Written on behalf of Peter McSherry
In light of the circumstances of the past few years, it is not uncommon for some individuals to be concerned about losing their job. In the event of termination, one might instinctively seek new employment. However, after a termination, it is important to ensure that an employee’s rights have been upheld and adhered to in respect of severance. A recent Ontario Superior Court of Justice decision highlights that an employee may be entitled to more time, in lieu of notice, than an employer is prepared to offer. Ensuring that an employee obtains fair treatment, particularly with respect to notice, can be a powerful tool in providing more time for a job search.
Airline reduces workforce as a result of COVID-19
Like many employers providing services in the travel and tourism sectors, airline traffic was reduced significantly as a result of the COVID-19 pandemic. As a result, one of Canada’s airlines (“the employer”) decided to reduce its workforce by 50%.
In Williams v. Air Canada, the plaintiff employee, began working for the employer on June 3, 2000. She had previously been working for another airline, which the employer acquired. As a result, her “start date” was mutually agreed to have been in 1996, instead of 2000.
In 2020, the employee was working as the International Operations Training Manager. She earned a base salary of $70,380, received benefits and medical coverage, received a pension plan, an annual incentive plan (“AIP”) and a profit sharing plan (“PSP”). She also benefitted from travel privileges, which she considered a part of her compensation.
Employee refuses severance package offered by employer
The employer offered employees severance packages during the layoff period. However, the employee refused to accept hers. As a result, the employer terminated her without cause and provided her with the minimum statutory entitlements under the Canada Labour Code. Per the code calculations, the employee was found to be owed an amount of $11,289, approximately one month’s salary.
After two years of job hunting, the employee obtained a part-time role as a commercial training teacher for an air services company.
Should the employee have received more pay in lieu of notice?
When the matter was brought before the Court, it was held that an employee who is terminated without cause, and who is not permitted to work during a notice period, is entitled to what they would have earned during that period, including salary and incentives. While reasonable notice periods vary from case to case, certain factors must be considered. These factors include the character of the employee’s employment, their experience, training, and qualifications. An employee’s age might also be relevant.
The Court noted that the employee had worked for the employer for approximately 24 years. The Court stated that a longer notice period should generally be provided to long-term employees. The employee was 52 years old at the time of her termination, a factor which may have impacted her search for new employment.
In termination circumstances similar to the ones at hand, it is important to consider whether an employee has mitigated their damages and losses by seeking, or obtaining, new employment. In this case, the employee applied to 17 jobs between June 2020 to July 2021 and was invited to two interviews, neither of which resulted in a job offer.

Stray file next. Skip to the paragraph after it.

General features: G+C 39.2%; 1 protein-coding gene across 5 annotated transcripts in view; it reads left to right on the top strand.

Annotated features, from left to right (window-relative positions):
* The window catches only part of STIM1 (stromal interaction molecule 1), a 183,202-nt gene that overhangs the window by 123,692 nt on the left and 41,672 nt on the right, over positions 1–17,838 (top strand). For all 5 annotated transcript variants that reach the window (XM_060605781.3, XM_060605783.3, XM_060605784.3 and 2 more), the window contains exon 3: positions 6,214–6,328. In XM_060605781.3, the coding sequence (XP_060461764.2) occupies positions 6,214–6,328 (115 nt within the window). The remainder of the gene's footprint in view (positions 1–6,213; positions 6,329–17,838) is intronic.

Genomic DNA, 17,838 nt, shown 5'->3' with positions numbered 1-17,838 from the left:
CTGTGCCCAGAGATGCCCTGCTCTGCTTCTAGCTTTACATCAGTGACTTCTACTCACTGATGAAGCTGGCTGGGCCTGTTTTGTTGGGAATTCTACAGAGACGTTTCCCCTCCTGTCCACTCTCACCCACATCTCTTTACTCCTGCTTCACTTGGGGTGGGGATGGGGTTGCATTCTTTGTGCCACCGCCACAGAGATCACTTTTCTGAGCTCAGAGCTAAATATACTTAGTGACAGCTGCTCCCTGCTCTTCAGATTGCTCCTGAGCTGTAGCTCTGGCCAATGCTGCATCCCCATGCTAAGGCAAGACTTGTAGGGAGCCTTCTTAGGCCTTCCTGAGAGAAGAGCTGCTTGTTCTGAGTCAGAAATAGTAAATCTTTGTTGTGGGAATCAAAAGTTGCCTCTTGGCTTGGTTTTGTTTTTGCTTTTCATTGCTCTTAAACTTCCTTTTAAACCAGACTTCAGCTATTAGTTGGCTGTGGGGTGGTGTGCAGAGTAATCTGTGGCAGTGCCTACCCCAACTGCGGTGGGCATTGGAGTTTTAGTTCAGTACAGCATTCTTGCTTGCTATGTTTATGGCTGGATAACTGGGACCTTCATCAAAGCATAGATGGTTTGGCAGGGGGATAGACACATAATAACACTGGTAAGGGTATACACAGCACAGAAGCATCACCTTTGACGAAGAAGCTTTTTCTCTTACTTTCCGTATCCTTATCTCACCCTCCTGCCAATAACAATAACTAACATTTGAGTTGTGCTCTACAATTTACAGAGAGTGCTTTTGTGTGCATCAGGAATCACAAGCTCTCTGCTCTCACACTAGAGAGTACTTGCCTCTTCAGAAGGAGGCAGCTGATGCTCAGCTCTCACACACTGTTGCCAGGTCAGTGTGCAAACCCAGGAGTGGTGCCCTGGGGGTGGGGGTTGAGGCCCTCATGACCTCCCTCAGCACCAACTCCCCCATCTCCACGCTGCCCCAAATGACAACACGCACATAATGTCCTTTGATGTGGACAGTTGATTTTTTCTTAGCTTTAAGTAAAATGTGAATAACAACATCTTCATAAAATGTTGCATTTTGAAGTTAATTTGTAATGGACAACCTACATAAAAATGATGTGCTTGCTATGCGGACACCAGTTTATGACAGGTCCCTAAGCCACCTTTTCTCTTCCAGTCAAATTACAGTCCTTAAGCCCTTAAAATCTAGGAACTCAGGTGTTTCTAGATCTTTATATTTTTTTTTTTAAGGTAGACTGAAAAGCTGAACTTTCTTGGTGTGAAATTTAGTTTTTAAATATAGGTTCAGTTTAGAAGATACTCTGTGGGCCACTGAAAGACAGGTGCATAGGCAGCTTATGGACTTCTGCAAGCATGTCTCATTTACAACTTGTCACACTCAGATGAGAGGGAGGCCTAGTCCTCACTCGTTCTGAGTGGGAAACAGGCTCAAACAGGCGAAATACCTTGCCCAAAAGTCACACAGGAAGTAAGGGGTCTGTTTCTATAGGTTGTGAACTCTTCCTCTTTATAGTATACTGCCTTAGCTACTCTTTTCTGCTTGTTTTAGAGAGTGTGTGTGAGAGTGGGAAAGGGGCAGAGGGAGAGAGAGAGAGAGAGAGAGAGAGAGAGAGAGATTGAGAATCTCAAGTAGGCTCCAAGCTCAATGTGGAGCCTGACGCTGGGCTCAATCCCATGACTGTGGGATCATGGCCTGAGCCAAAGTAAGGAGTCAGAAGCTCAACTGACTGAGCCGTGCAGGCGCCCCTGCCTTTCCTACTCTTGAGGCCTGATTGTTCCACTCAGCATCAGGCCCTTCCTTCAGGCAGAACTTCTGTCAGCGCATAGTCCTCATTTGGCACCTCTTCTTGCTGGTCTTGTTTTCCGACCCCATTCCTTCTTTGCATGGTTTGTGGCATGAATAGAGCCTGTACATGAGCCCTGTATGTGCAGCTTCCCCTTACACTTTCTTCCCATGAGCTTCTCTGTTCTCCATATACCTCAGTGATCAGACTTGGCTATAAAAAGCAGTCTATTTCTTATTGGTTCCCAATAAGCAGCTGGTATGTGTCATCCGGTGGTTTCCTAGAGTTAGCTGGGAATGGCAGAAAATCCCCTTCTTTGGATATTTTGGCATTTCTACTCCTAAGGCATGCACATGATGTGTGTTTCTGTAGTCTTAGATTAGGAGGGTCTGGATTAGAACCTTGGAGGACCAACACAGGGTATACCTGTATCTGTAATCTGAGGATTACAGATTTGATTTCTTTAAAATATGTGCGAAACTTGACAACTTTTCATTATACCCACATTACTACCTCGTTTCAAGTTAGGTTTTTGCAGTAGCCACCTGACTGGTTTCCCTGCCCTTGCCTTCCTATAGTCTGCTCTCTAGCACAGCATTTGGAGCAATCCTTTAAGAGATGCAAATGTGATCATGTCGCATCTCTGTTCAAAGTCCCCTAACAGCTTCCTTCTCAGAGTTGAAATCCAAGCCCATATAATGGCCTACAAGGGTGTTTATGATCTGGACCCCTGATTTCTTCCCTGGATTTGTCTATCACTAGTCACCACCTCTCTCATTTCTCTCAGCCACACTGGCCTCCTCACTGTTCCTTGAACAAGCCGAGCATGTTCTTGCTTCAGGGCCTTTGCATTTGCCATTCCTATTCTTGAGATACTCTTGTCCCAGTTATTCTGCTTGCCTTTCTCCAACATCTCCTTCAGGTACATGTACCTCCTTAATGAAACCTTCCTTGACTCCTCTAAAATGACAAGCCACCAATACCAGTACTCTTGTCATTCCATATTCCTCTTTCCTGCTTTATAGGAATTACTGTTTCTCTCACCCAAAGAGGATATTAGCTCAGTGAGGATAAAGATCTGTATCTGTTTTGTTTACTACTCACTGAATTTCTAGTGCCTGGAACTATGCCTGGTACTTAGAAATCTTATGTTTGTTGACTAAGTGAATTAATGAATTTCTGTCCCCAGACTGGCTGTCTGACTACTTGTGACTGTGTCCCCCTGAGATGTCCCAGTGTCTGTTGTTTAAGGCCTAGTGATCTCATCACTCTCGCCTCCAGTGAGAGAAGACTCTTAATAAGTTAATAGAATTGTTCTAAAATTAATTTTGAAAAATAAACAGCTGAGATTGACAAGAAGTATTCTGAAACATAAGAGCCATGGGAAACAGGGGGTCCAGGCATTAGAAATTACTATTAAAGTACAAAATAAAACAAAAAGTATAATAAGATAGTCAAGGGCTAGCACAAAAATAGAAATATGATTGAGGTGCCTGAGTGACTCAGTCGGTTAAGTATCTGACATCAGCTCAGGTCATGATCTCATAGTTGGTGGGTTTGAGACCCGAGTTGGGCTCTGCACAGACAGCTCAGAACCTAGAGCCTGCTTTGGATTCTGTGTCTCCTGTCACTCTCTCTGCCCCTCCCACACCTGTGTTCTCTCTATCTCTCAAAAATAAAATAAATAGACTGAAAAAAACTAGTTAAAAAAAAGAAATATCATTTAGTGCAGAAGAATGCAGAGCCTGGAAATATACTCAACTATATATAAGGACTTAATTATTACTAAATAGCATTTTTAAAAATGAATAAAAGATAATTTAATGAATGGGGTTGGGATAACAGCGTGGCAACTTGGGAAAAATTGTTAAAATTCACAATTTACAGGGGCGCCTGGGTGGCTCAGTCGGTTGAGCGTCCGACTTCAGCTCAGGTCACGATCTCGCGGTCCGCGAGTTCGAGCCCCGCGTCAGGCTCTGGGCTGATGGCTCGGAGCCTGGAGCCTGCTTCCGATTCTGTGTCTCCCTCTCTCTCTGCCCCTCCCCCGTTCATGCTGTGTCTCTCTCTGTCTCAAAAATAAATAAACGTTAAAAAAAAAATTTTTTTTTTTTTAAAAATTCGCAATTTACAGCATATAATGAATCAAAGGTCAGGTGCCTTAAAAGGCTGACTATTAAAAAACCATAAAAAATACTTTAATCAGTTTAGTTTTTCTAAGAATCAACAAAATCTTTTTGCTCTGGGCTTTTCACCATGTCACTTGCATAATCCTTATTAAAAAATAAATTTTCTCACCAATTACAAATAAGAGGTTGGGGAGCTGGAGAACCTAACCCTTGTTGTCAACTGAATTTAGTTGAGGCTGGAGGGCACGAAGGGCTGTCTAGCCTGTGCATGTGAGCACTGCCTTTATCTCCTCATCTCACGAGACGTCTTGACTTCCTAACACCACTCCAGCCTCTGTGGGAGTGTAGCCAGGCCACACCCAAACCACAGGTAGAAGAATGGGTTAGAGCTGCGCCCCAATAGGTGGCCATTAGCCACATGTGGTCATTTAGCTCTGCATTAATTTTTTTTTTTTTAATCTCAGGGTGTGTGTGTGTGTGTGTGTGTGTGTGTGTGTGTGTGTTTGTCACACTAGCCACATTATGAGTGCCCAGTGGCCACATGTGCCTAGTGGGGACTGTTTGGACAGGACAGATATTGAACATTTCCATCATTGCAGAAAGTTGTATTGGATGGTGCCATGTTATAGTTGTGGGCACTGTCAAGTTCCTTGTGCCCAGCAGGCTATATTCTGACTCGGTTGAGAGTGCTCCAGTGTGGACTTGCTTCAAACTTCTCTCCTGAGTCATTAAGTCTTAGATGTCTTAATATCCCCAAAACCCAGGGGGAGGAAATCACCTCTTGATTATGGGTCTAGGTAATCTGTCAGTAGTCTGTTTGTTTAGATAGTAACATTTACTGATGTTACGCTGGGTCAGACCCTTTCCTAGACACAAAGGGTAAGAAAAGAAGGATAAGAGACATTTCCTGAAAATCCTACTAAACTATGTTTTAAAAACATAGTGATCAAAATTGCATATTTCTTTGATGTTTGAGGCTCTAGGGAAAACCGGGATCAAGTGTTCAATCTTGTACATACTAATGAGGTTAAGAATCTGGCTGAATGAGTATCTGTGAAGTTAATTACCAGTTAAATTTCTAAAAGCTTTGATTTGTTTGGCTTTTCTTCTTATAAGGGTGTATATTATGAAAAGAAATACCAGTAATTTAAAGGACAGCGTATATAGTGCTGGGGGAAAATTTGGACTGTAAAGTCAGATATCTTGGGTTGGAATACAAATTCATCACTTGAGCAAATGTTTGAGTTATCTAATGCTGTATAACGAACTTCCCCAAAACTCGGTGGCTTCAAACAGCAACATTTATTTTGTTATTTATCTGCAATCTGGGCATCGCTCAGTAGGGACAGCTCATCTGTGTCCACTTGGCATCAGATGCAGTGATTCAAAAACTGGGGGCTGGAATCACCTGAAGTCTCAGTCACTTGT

Court finds that pandemic left employee with employment uncertainty
The employer argued that if the employee was entitled to additional notice, a reasonable period would be 12 months. However, the employee sought a notice period equivalent to 24 months. The employer attempted to justify their position by stating that the employee was in the more “junior” half of their employee structure and was not a true manager. However, the Court disagreed based on an evaluation of the nature of the employee’s work, which required her to train people, is evidence justifying a longer notice period.
The Court also found that the reason for the termination, which was due the COVID-19 pandemic, left the employee with even more employment uncertainty, which further justified a longer notice period..
The Court agreed with the employee that a notice period of 24-months was appropriate in the circumstances.
What about benefits?
The Court then turned to the question of the non-salary components of the employee’s compensation which included benefits, a pension, AIP and PSP. The employee took the position that she was entitled to damages for the value of those benefits throughout the notice period. Meanwhile, the employer claimed that absent any evidence of actual loss, the employee was not entitled to damages in respect of group benefits.
The Court disagreed with the employer’s position and found that the employee was entitled to receive all of these benefits for the period of her notice. The only benefit the employee was not found to be entitled to receive was flight privileges since those were not contractual entitlements.
Peter McSherry Employment Lawyers Protect Employees Rights and Assist in Termination Disputes
Guelph employment lawyer Peter A. McSherry understands the concerns a recently terminated employee may have, particularly when dealing with a wrongful dismissal or constructive dismissal. Our team prides itself on protecting the rights of employees to ensure they recover compensation following a dismissal or severance process. We support clients throughout the process and provide them with the resources to take action. To speak with our firm regarding your employment questions and concerns, contact us by phone at 519-821-5465 or reach out online.